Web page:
> #declare Ellipse = torus {1, 0.01 rotate x*90 pigment {Red} scale <0.5, 1, 1> }
>
> #declare n=2;
> //object {Ellipse}
> //object {Ellipse scale <n, n, 1>}
>
>
>
>
> #declare R = 1;
> #declare a = 1;
> #declare b = 0.7;
> #declare c = 1;
>
> #declare F_ellipsoid = function {(pow(x,2)/pow(a,2)) + (pow(y,2)/pow(b,2))
> +(pow(z,2)/pow(c,2))  R}
> #declare F_Normal = function {
> ((pow(x,2)/pow(a,2)) / pow(a,2)) +
> ((pow(y,2)/pow(b,2)) / pow(b,2)) +
> ((pow(z,2)/pow(c,2)) / pow(c,2)) }
>
> #declare FVdot = function {pow(((pow(x,2)/pow(a,2)) / pow(a,2)), 2) +
> pow(((pow(y,2)/pow(b,2)) / pow(b,2)), 2) + pow(((pow(z,2)/pow(c,2)) / pow(c,2)),
> 2)}
>
> #declare Normalized = function {F_Normal (x, y, z) / sqrt (FVdot (x, y, z))}
>
> // for dynamic adapting of the max_gradient value
> #declare Min_factor = 0.6; // between 0 and 1
> #declare MaxGradient = 4;
> #declare P0 = MaxGradient*Min_factor;
> #declare P1 = sqrt(MaxGradient/(MaxGradient*Min_factor));
> #declare P2 = 0.7; // between 0 and 1
>
> #declare Ellipsoid =
> isosurface {
> function {F_ellipsoid (x, y, z)}
> accuracy 0.001
> max_gradient 3
> //evaluate P0, P1, min (P2, 1)
> contained_by {sphere {0, R}}
> //contained_by {box {<R, R, R>, <R, R, R>}}
> pigment {rgb <0, 0, 1>}
> }
>
> // for dynamic adapting of the max_gradient value
> #declare Min_factor = 0.6; // between 0 and 1
> #declare MaxGradient = 3;
> #declare P0 = MaxGradient*Min_factor;
> #declare P1 = sqrt(MaxGradient/(MaxGradient*Min_factor));
> #declare P2 = 0.7; // between 0 and 1
>
> #declare PEllipsoid =
> isosurface {
> function {F_ellipsoid (x, y, z)  Normalized (x, y, z)/5 }
> accuracy 0.001
> max_gradient 5
> //evaluate P0, P1, min (P2, 1)
> contained_by {sphere {0, R*2}}
> //contained_by {box {<R, R, R>*2, <R, R, R>*2}}
> pigment {rgbt <1, 1, 0, 0.8>}
> }
>
> object {Ellipsoid}
> object {PEllipsoid} // translate x*R*2}
>
>
> #declare EllipseX = function (u, v) {a*cos(u)*sin(v)}
> #declare EllipseY = function (u, v) {b*sin(u)*sin(v)}
> #declare EllipseZ = function (v) {c*cos(v)}
>
> #declare FNormalX = function (u, v) {EllipseX (u, v) / pow(a,2)}
> #declare FNormalY = function (u, v) {EllipseY (u, v) / pow(b,2)}
> #declare FNormalZ = function (v) {EllipseZ (v) / pow(c,2)}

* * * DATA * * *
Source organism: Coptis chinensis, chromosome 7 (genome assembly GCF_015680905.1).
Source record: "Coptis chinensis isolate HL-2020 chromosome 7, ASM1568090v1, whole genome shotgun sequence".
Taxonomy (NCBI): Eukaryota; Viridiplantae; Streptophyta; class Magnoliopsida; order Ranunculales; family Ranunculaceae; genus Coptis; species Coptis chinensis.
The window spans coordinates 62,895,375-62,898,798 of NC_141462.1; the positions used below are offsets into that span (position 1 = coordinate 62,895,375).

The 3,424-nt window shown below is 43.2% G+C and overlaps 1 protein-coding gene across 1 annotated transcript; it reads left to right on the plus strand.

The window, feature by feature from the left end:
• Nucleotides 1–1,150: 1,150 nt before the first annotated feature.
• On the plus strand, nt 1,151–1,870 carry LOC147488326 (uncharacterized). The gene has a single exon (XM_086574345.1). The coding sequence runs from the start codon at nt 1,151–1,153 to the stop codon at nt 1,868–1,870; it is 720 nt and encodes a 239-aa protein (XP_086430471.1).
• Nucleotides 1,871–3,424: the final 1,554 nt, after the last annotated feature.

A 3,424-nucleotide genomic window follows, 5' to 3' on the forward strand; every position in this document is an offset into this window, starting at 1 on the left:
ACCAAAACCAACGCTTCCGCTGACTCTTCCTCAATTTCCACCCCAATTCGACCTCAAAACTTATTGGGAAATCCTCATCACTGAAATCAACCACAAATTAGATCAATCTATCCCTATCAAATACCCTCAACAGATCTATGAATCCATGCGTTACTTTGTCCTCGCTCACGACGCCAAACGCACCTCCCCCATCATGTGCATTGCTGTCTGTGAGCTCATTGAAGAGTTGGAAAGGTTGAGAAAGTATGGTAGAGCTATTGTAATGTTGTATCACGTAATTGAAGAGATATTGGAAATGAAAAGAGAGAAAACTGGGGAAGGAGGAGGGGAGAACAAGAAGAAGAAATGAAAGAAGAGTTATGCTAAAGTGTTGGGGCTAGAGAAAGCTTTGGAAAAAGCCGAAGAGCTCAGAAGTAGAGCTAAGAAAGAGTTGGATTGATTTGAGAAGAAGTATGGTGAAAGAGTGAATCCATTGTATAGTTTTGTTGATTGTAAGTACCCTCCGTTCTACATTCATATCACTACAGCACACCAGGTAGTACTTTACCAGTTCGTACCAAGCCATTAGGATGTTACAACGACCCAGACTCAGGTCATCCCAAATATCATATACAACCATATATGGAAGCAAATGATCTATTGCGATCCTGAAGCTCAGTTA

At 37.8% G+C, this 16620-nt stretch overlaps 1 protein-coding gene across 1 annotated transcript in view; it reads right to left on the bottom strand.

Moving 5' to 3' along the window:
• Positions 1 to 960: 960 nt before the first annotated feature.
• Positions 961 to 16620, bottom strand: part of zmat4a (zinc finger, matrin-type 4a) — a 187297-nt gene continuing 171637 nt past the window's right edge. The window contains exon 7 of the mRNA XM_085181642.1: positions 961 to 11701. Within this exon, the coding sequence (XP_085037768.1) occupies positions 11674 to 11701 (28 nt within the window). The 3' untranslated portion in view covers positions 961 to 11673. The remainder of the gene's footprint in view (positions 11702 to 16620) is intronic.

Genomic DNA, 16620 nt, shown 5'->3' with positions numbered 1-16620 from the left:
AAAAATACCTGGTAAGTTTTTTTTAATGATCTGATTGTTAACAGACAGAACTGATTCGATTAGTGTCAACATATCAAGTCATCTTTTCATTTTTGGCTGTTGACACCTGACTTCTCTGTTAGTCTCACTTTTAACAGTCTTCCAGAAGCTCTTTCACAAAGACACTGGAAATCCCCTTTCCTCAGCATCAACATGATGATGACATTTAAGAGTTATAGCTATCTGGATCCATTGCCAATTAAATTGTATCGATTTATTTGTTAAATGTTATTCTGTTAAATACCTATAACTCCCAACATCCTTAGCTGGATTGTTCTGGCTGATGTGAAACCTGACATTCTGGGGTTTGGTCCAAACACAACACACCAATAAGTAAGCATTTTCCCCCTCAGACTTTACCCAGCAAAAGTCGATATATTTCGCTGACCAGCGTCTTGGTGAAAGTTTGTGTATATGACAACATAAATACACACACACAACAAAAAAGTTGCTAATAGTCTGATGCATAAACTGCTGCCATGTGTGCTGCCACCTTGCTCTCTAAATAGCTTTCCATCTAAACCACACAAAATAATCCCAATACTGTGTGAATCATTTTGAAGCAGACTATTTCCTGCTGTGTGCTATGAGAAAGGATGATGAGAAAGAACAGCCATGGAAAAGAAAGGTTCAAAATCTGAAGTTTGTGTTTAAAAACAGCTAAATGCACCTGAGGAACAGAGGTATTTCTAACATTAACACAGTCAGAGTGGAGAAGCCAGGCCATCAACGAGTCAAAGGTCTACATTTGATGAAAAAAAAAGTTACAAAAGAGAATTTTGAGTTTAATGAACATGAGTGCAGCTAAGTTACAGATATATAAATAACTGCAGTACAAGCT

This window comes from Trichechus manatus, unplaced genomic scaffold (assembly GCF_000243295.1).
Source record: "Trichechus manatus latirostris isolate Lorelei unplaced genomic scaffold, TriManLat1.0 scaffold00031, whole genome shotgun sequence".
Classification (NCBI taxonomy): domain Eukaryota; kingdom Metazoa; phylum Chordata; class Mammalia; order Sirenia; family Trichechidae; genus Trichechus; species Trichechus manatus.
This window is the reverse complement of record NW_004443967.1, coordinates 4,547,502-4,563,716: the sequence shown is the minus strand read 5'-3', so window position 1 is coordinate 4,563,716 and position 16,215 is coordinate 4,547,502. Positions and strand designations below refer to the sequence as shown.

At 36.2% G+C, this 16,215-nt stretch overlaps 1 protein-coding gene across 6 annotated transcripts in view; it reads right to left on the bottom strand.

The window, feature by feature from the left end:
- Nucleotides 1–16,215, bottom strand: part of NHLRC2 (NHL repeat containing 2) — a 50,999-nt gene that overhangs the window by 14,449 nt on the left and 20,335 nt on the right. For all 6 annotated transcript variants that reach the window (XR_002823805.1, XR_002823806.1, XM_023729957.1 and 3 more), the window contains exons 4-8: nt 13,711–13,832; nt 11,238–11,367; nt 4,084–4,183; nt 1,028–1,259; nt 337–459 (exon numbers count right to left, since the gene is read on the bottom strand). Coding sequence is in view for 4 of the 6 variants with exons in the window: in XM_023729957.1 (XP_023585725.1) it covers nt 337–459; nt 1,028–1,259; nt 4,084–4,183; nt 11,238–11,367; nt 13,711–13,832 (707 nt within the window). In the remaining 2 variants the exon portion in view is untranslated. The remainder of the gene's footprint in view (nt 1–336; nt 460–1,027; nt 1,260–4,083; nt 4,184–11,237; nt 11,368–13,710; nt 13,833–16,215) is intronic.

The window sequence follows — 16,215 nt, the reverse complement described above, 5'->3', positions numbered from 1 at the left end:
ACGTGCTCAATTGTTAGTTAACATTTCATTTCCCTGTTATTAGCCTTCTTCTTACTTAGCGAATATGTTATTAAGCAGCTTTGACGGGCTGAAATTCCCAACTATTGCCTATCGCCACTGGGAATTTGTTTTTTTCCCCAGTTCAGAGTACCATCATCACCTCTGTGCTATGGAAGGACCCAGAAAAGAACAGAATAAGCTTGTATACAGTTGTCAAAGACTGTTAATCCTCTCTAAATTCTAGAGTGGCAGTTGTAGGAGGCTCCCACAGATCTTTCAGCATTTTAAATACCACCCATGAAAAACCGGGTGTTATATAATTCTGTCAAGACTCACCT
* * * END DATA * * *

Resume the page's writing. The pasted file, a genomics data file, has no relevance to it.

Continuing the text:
>
> #declare FVDot = function (u, v)
> {pow(FNormalX(u,v),2)+pow(FNormalY(u,v),2)+pow(FNormalZ(v),2)}
>
> #declare FVnormalizeX = function (u, v) {FNormalX (u, v) / sqrt (FVDot (u, v))}
> #declare FVnormalizeY = function (u, v) {FNormalY (u, v) / sqrt (FVDot (u, v))}
> #declare FVnormalizeZ = function (u, v) {FNormalZ (v) / sqrt (FVDot (u, v))}
>
> #declare Step1 = pi/18;
> #declare Step2 = pi/36;
>
> /*
> #for (V, 0, tau, Step2)
> #for (U, 0, pi, Step1)
> //#declare X = a*cos(U)*sin(V);
> #declare X = EllipseX (U, V);
> //#declare Y = b*sin(U)*sin(V);
> #declare Y = EllipseY (U, V);
> //#declare Z = c*cos(V);
> #declare Z = EllipseZ (V);
> sphere {<X, Y, Z> 0.01 pigment {Blue}} //point at <x, y, z> on the ellipsoid
>
> #declare Normal = <X/pow(a,2), Y/pow(b,2), Z/pow(c, 2)>;
> sphere {<EllipseX (U, V) + FVnormalizeX (U, V)/10, EllipseY (U, V) +
> FVnormalizeY (U, V)/10, EllipseZ (V) + FVnormalizeZ (U, V)/10> 0.01 pigment
> {Red}} // surface normal at <X, Y, Z>
> #end
> #end
> */
>
> //  parametric surface 
> #declare Parallel = parametric {
> function {EllipseX (u, v)}
> function {EllipseY (u, v)}
> function {EllipseZ (v)}
> <0, pi>, <0, 2*pi> // start, end (u,v)
> contained_by {sphere {0, R}}
> max_gradient 50
> accuracy 0.005
> precompute 5 x,y,z
> texture {pigment{ color rgb <0, 1, 0>}}
> }
>
> //object {Parallel}
>
>
>
>
>
Post a reply to this message


 
 




 
 


Okay I have been testing your scene. I've attached an orthographic
render of an ellipsoid with equal axes (so, a sphere). You can tell in
the render that there are thicker regions at the topleft, topright,
bottomleft, and bottomright. So I don't think the code is working as
it should.
:(
Mike
On 7/20/2018 7:39 AM, Bald Eagle wrote:
> So, I think I started this around 10 last night and [mostly] solved it by
> midnight.
>
> I did it in parametric form, but then I couldn't get the stupid parametric to
> render, so I somehow was able to see my way to doing it in implicit form for an
> isosurface.
>
> We already know the equation for the ellipsoid
> https://en.wikipedia.org/wiki/Ellipsoid
>
> In order to derive a normal vector for each point on its surface, we need to
> know the equation of the plane tangent to the ellipsoid at those points.
>
>
http://www.math.ucla.edu/~ronmiech/Calculus_Problems/32A/chap12/section6/811d45/811_45.html